Though it's rare, the decades-overdue book's return is not unprecedented. Here are 11 more tardy returns.

1. The Versatile Grain and the Elegant Bean: A Celebration of the World’s Most Healthful Foods by Sheryl and Mel London

LOANED FROM: The Lawrence Public Library in Lawrence, Kansas
YEARS OVERDUE: 21

In 2014, someone anonymously returned this fitness-friendly cookbook, which had been missing since September 24, 1992. The volume, published that April, contains over 300 recipes—and it’s probably safe to assume that the culprit had plenty of time to try out every single one of them.

2. The Real Book About Snakes by Jane Sherman

LOANED FROM: The Champaign County Library in Urbana, Ohio 
YEARS OVERDUE: 41

Like the previous entry, whoever turned in this musty old field guide declined to reveal his name. But lest anyone question the man’s honesty, he also left the following note: “Sorry I’ve kept this book so long, but I’m a really slow reader! I’ve enclosed my fine of $299.30 (41 years, 2 cents a day). Once again, my apologies!”

3. Days and Deeds: A Book of Verse for Children’s Reading and Speaking compiled by Burton and Elizabeth Stevenson

LOANED FROM: The Kewanee Public Library in Kewanee, Illinois
YEARS OVERDUE: 47

According to Guinness World Records, the $345.14 fee paid by the borrower of this lyrical compilation stands as the highest library fine ever paid.

4. The Fire of Francis Xavier by Arthur R. McGratty

LOANED FROM: The New York Public Library, Fort Washington Branch, in New York, New York
YEARS OVERDUE: 55

In 2013, this one was discreetly mailed in and the perpetrator was never brought to justice (be on guard, Big Apple bibliophiles).

5. The Adventures of Pinocchio by Carlo Collodi

LOANED FROM: The Rugby Library in Warwick, England 
YEARS OVERDUE: 63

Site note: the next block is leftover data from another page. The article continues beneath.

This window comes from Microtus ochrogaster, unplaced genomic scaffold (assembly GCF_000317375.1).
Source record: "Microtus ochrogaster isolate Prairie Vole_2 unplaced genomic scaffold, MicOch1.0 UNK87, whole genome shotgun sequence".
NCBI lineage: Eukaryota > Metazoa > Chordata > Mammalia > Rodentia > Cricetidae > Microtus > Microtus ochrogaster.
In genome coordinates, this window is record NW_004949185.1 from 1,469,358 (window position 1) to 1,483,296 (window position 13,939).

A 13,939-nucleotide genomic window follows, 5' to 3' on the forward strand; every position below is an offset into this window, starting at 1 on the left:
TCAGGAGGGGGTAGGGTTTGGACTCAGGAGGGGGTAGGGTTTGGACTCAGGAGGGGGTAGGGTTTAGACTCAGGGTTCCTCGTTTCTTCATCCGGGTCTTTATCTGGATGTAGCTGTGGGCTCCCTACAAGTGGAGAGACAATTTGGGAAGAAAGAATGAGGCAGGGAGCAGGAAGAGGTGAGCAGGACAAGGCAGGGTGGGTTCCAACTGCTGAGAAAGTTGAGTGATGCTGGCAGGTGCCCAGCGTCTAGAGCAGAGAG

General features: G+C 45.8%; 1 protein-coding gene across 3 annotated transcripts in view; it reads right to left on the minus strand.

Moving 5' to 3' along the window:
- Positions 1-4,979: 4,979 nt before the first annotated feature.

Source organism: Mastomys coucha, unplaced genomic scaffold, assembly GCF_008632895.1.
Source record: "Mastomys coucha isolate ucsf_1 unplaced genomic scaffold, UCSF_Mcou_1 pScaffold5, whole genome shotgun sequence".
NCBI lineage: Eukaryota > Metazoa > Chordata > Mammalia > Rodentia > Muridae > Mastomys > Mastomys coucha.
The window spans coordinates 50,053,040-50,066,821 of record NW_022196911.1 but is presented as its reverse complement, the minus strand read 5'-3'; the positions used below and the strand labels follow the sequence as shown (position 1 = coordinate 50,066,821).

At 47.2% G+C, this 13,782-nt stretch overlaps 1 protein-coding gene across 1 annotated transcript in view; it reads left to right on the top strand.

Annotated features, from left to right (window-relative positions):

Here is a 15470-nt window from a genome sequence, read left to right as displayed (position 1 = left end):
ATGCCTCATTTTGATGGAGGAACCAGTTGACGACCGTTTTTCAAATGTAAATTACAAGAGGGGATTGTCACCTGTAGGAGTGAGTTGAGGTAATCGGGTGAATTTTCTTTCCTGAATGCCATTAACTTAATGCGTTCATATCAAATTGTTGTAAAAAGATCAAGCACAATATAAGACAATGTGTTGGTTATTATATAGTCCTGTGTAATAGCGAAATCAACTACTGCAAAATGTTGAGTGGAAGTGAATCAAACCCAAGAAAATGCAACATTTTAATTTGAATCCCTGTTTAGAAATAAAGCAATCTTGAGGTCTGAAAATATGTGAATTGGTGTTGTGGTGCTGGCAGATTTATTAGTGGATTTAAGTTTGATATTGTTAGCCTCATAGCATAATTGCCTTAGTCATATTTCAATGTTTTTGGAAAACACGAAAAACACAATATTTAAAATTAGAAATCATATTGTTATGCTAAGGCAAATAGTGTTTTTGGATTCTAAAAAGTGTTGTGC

The item found its way home during an eight-day “fines amnesty period,” which shielded the guilty patron from a £4000 penalty. “It’s amazing to think how much the library has changed since that book was taken out in 1950,” said librarian Joanna Girdle. 

6. The Picture of Dorian Gray by Oscar Wilde

LOANED FROM: The Chicago Public Library in Chicago, Illinois 
YEARS OVERDUE: 78

Harlean Hoffman Vision found a rare edition of this novel nestled amongst her late mother’s personal effects and vowed to set things right. “She kept saying, ‘You’re not going to arrest me?’” recalled marketing director Ruth Lednicer, “and we said, ‘No, we’re so happy you brought it back.’”

7. Master of Men by E. Phillips Oppenheim

Amazon, Public Domain

LOANED FROM: The Leicester County Library in Leicester, England
YEARS OVERDUE: 79

Oppenheim was born in the surrounding region and, hence, the Leicestershire County Council was thrilled to reclaim this piece of their literary heritage after it turned up in a nearby house—even though the library branch it originally belonged to had shut down decades earlier.

8. Facts I Ought to Know About the Government of My Country by William H. Bartlett

Amazon, Public Domain

LOANED FROM: The New Bedford Public Library in New Bedford, Massachusetts
YEARS OVERDUE: 99

Stanley Dudek of Mansfield, Massachusetts claims that his mother—a Polish immigrant—decided to brush up on American politics by borrowing this volume from the New Bedford Library in 1910. “For a person who was just becoming a citizen, it was the perfect book for her,” says Dudek.

9. Insectivorous Plants by Charles Darwin

LOANED FROM: The Camden School of Arts Lending Library in Sydney, Australia
YEARS OVERDUE: 122

An Australian copy of Darwin’s treatise on bug-eating flora was borrowed in 1889. After two World Wars, Neil Armstrong’s moon landing, and the birth of the internet, it was finally returned on July 22, 2011.

10. The Ancient History of the Egyptians, Carthaginians, Assyrians, Babylonians, Medes and Persians, Macedonians, and Grecians (volume II) by Charles Rollin

LOANED FROM: The Grace Doherty Library in Danville, Kentucky
YEARS OVERDUE: 150 (approximately)

In 2013, this tome was discovered at a neighboring school for the deaf, where it had presumably been stored since 1854 (as evidenced by a note written inside dating to that year). The library owns no records from this period, so exactly how long it was gone is anybody’s guess, but, said librarian Stan Campbell, “It’s been out of the library for at least 150 years."

11. The Law of Nations by Emmerich de Vattel

LOANED FROM: The New York Society Library in New York City
YEARS OVERDUE: 221

Five months into his first presidential term, George Washington borrowed this legal manifesto from the historic New York Society Library. For the next 221 years, it remained stowed away at his Virginia home, and organization officials wondered if they’d ever see it again. “We’re not actively pursuing overdue fines,” joked head librarian Mark Bartlett. “But we would be very happy to see the book returned.” His wish was granted when Mount Vernon staff finally sent it back in 2010 (luckily, they dodged a whopping $300,000 late fee).

An earlier version of this post appeared in 2014.